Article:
wider range of University activities. Kcllv's executive
branch had 12 departments, whereas his predecessor.
Jim Phillips, had only five. Two executive assistants
oversaw six department heads each, who in turn
supervised nearly 80 executive staff members.
The work done by these departments during the past
year exemplifies the influence Student Government was
able to have on University policy making. Some major
issues and achievement of the past year include
Extending ol the drop period from four weeks to six
Soliciting student opinion of the I hornton Report. a
recommendation of curriculum changes that would
toughen General College course requirements.
Organizing impetus and support of a centralized
internship program on the UNC Campus. 1 his program
has been approved and will be implemented fall 19X0.
Securing the approval by the Housing Advisory
Board to increase the rent rebate to students forced to
live in tripled rooms.
Organizing opposition to proposals by the Chapel
Hill Town Council which would restrict and limit
housing for students.
Re-establishing a reading day before final exam
Allowing exam schedules to be made available to
students before they prcrcgistcr.
Kelly also advocated student input not only on
campus but in state and national affairs. In January the
student body presidents from schools in the UNC system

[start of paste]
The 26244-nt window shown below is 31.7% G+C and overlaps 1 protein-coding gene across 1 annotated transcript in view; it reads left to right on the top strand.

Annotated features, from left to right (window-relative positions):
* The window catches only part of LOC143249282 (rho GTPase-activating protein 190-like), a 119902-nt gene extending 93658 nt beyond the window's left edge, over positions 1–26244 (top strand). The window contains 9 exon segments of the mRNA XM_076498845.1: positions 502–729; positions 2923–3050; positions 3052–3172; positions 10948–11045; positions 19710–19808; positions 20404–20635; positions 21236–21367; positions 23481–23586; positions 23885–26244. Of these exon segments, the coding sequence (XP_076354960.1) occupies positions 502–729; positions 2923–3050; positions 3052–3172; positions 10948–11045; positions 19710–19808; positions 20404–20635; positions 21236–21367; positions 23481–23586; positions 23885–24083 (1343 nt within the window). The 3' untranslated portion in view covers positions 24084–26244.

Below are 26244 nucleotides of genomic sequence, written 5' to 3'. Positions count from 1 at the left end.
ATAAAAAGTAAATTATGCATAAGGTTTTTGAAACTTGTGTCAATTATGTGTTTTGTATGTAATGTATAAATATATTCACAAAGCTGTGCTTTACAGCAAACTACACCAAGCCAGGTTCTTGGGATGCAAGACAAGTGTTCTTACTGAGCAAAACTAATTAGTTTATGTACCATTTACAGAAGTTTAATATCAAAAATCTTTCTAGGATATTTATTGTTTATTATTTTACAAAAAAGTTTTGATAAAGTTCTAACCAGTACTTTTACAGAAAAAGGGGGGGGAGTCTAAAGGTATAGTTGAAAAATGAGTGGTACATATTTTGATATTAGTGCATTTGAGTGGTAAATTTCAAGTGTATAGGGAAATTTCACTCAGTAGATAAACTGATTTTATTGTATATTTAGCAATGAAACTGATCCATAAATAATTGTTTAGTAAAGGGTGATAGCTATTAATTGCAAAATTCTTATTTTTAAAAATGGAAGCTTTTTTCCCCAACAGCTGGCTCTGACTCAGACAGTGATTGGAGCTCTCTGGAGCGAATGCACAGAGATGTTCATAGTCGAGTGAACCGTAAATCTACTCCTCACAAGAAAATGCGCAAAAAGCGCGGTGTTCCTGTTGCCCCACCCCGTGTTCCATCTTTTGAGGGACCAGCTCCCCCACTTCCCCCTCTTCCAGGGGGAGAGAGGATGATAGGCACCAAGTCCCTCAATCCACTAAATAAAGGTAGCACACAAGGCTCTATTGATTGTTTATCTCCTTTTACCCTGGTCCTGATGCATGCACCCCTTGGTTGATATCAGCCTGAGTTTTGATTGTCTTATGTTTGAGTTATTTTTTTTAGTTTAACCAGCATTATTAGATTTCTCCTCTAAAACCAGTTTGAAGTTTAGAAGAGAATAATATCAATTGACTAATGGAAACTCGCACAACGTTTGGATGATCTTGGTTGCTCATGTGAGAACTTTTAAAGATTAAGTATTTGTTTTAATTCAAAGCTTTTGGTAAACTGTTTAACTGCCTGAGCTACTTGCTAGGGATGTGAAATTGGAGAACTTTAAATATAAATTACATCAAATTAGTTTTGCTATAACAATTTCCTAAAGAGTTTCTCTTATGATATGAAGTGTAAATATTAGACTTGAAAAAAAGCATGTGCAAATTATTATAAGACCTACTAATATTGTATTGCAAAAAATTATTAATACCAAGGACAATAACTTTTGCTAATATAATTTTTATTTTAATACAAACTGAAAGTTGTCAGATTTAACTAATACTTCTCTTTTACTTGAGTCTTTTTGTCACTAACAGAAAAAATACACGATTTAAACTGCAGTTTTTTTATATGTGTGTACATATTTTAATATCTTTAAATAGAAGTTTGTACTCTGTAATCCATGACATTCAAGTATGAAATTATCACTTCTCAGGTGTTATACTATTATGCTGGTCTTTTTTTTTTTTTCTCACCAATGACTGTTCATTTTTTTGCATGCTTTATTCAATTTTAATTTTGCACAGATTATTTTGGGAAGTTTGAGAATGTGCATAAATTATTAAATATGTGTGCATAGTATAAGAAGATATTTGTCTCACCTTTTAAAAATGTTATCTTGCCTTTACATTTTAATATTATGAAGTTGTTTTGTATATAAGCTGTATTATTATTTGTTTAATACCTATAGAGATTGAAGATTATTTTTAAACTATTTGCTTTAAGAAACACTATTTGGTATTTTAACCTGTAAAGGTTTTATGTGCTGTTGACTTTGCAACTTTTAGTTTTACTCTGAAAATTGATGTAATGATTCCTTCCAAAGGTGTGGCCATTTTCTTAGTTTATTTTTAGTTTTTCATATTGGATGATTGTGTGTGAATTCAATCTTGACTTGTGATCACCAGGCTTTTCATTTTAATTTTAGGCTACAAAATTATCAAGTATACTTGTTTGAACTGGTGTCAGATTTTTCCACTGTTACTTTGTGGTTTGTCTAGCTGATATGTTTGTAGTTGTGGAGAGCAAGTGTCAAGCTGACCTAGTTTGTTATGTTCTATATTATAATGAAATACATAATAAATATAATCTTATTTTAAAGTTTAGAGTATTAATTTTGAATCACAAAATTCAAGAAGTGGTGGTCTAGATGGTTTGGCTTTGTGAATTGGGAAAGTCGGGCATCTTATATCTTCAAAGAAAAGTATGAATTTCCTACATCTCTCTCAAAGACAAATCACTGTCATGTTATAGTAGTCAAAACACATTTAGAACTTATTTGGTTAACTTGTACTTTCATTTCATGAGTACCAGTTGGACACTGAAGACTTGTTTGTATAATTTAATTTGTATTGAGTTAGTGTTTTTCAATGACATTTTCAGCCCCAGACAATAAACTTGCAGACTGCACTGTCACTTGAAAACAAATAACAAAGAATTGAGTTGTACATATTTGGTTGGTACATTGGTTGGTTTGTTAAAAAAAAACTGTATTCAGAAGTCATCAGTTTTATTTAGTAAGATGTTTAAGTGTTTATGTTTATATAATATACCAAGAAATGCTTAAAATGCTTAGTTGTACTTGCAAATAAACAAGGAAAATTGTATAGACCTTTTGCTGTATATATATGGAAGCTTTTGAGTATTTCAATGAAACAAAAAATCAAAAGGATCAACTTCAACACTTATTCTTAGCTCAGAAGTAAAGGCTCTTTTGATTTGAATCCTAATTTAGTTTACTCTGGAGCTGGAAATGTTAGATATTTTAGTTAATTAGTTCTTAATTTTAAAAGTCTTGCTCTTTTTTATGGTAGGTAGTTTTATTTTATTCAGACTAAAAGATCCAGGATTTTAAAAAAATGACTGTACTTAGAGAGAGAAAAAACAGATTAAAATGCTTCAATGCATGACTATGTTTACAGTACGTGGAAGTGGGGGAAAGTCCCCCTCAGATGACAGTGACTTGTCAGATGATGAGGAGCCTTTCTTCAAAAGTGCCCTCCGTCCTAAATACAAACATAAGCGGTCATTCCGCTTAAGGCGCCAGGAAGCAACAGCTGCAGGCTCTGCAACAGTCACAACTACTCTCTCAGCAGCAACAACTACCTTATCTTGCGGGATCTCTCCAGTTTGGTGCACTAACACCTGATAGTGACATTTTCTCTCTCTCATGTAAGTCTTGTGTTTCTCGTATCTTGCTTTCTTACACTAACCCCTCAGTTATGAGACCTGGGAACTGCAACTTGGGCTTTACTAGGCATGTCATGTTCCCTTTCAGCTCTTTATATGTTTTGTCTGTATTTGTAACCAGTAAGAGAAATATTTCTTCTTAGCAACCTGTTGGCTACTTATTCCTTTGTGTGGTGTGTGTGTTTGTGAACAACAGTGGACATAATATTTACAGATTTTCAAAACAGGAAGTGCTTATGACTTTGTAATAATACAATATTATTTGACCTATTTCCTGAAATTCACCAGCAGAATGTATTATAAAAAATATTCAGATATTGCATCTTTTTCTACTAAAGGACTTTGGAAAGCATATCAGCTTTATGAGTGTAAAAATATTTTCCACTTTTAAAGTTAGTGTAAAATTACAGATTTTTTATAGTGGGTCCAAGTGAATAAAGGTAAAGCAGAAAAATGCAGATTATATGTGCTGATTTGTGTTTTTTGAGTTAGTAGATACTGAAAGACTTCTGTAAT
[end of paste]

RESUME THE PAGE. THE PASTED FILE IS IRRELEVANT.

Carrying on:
met with U. S. Department of Health. Education and
Welfare officials to discuss the desegregation dispute
between UNC and HEW. I he purpose of Ihc meeting,
which was proposed by Kelly, was to inform the
presidents and allow them to express their t oncer n and
views to the governmental officials
Although he is mild-mannered. Kelly has been val
and active in all areas of Univcrsitv Mc One Campus
Governing Council member attributed the activity of
this administration to the fact that "its president can't
walk by a podium without stopping
Earlier in the year Kelly wascnticicdfor his use of the
real-world media. And Kellv did rtuic appearance on
local radio and tclevison stations At one point Kelly
evrn went so far as to tali a press conference last fall to
read a statement concerning the health fee increase
But even though such tactics were questionable, the
motivation behind them was sincere.
Vice Chancellor fr Sudcnt Affair Donald A.
Boulton agreed that KcM) rus been vocal "I th.nk he ha
pointed out proems in his own way and he had
"He definite!) ru 'cd fir the betterment of the
University and m a limited tunc. V he never tic came up
for air to sav something or do something he had to go
back down as stn as lie was firmfied "
But when he spoke most administrator listened and
respected what he had to say. said former L'NC
Chancellor N. Eercbcc lavlor, because he did hi
homework and was alway well-informed.
Aiinough Kcllv's tuiure plans may w.lucSe law school,
trr hard work put loilh h him and his staff proves the
otl.e ! student bJ jrcMtkfil salt he nioic than
something ou add to our resume.
inn tu a lunwt tfurnulnm malar frutn htmton. it
a Mat! ntitt-r h" D.il I ar Heel